Dinner with Sasha

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No, not my cat Sasha. Another one.

This Sasha is an old friend from my days at UT. We haven't really kept in touch, but a couple of week ago I managed to track her down. Monday night we met up at El Chile restaurant on Manor Road for a nice dinner. On Sasha’s advice I tried the spicy orange margarita. It's quite tasty. I also enjoyed the enchiladas with red mole sauce. It's fun to get reacquainted with old friends!


Swedish wilderness, here I come!

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I've lived in Sweden for more than seven years but still haven't gone backpacking in the country’s expansive wilderness. That will change soon. On Saturday I got a new tent at REI — a “Mountain 25” tent from The North Face. My mom and dad offered to get the tent for me as an early Christmas present given that I won’t be in the U.S. for the holidays. I set up the tent in the meadow this morning. I think it’ll do just fine. With the rainfly, it’s a 4-season tent. That means I could even go camping in the snow if I were so inclined.

I’m going through all the old camping gear in the garage and trying to scavenge the usable equipment that's reasonably lightweight. Much of the stuff is too heavy for backpacking. When I went camping with the Boy Scouts as a youth, we went to most of our campsites by car, so weight wasn’t a big concern. I thought we had a couple of MSR stoves, but so far I haven’t had any luck in finding them. I also know I’ve got a 4-season sleeping bag hidden somewhere in storage. I’ll hunt for these items more later on in the week.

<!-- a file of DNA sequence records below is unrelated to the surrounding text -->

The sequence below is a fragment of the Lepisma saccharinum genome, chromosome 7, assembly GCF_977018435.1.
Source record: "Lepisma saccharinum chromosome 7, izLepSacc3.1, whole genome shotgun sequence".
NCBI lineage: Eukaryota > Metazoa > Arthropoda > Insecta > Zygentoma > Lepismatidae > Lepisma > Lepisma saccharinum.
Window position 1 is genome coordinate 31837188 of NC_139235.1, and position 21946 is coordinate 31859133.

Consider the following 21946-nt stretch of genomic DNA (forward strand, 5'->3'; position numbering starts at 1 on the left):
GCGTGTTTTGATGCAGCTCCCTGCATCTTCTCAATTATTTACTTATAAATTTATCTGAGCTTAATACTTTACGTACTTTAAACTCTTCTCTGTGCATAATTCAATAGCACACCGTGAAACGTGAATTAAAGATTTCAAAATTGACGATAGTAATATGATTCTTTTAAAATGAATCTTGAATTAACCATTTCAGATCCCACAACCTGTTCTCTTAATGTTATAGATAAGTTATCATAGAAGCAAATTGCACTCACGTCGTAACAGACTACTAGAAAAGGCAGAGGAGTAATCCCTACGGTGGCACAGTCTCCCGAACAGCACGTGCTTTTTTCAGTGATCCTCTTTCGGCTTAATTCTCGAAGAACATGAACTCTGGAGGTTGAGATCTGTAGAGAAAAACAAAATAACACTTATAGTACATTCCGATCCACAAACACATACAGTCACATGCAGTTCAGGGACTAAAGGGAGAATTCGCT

My plans to buy a car here have been put on hold for two reasons:
1. I don’t have a whole lot of cash at the moment; and
2. I don’t know how best to import a car from the U.S. to Sweden.

Solving problem 1 will just take time. I’m saving my money and trying not to buy things I don’t really need. Regarding the car, I probably should have used the loophole in the law that allows for the tax-free import of a car as an item of one’s personal belongings when one moves to Sweden. Unfortunately, I think it's probably too late for me to take advantage of this. I moved to Sweden in August of 2000.

It seems to be very expensive to import a car directly to Sweden from outside the E.U. The Swedish Custom Service has a web page indicating that one must pay 10% in customs fees on top of 25% in sales tax when importing a car to Sweden from any country outside the E.U. Importing a car from another E.U. country though is tax-free. So I'm thinking I could avoid Sweden’s high import duties and taxes by importing via a third E.U. member state. If anyone has ideas on this, please get in touch.